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U.S. ‘quietly’ asking Silicon Valley for help accessing encrypted communications
Encryption backdoors are not the answer, a Pentagon official says.
The White House and Pentagon are not looking for backdoors into encryption technology, according to one of the Obama administration’s top spies, but they are having “quiet” conversations with U.S. technology companies to address the issue of criminals and terrorists evading surveillance.
Lawmakers and military officials shed new light on the ongoing American encryption debate at a Tuesday morning Senate hearing focused on encryption and cyberwar while the specter of new anti-encryption bill crept up.
Sen. John McCain (R-Ariz.), chairman of the Senate Armed Services Committee, accused the Obama administration of “ignoring” the encryption problem and putting the U.S. at risk of falling victim to cyberwar and terrorism by the Islamic State and rival nation states.
Marcell Lettre, the under secretary of defense for intelligence at the Pentagon, insisted that the White House was making progress in a different way: Quieter and more friendly conversations with tech magnates and leaders. Crucially, these conversations have stayed out of the public eye.
“Legislation that forces a regulatory solution is not preferred,” Lettre said.
After a cacophony of debate and argument over encryption in the last year, Obama administration leaders moved further away from a broad one-size-fits-all solution. Instead, working “on a case-by-case basis,” Lettre said, “an effective, quiet dialogue with leaders in industry” means “the nature of the conversation shifts in a number of ways,” so that “often we are able to come up with solutions that meet our law enforcement and national security needs.”
The Obama White House’s weapon of choice against the changing cyber landscape is now, in this case at least, forging a more intimate relationship between Silicon Valley, the Pentagon, and America’s intelligence community through “quiet conversations” rather than public debate.
Lettre avoided specifics about what kind of solutions were met in these quiet conversations, what kind of data was being shared, and what oversight was in action, if any. No senator followed up. In a public setting like a Senate hearing, it’s commonplace to have military leaders stay mum on these sorts of issues until a classified hearing is held later on.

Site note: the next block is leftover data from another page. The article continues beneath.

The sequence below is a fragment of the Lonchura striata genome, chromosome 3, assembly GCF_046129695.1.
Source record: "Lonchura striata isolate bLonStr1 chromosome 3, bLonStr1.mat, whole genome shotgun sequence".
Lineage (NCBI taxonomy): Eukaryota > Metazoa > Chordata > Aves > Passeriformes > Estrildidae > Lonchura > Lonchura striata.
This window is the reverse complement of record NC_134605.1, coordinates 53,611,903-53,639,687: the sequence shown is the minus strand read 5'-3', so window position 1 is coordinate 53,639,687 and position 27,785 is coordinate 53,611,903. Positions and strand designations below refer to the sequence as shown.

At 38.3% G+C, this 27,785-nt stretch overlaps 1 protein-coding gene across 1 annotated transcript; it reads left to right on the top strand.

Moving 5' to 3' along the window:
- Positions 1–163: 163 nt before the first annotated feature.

“We need to strengthen our partnership with industry to find ways to protect against the national security threats to the United States,” Lettre explained. He continued:
“We will continue to work closely with our industry partners to find innovative ways to outmaneuver malicious actors’ adoption of strong encryption, while ensuring that individual privacy interests are protected. I believe any steps we take as a government must be carefully considered to avoid introducing unintentional weaknesses in the protection of our commercial networks and national security systems. We should also be careful not to negatively affect our economic competitiveness as a world leader in technology, which could unintentionally drive technology innovation outside the United States.”
There was support for the White House’s “quiet”approach but few lawmakers seemed convinced that it was working as well as needed.
Sen. Jeanne Shaheen (D-N.H.) pointed to failures with companies like Apple and Twitter—for declining to unlock an iPhone for the FBI and for declining to let US intelligence scrape its data, respectively—as obvious examples of the “limits” to Lettre’s approach.
Whether or not the quiet route will work in Congress remains to be seen.
“If you don’t act, I guarantee you congress will act,” McCain warned, maintaining that louder and more definitive action is required.
Patrick Howell O'Neill is a notable cybersecurity reporter whose work has focused on the dark net, national security, and law enforcement. A former senior writer at the Daily Dot, O'Neill joined CyberScoop in October 2016. I am a cybersecurity journalist at CyberScoop. I cover the security industry, national security and law enforcement.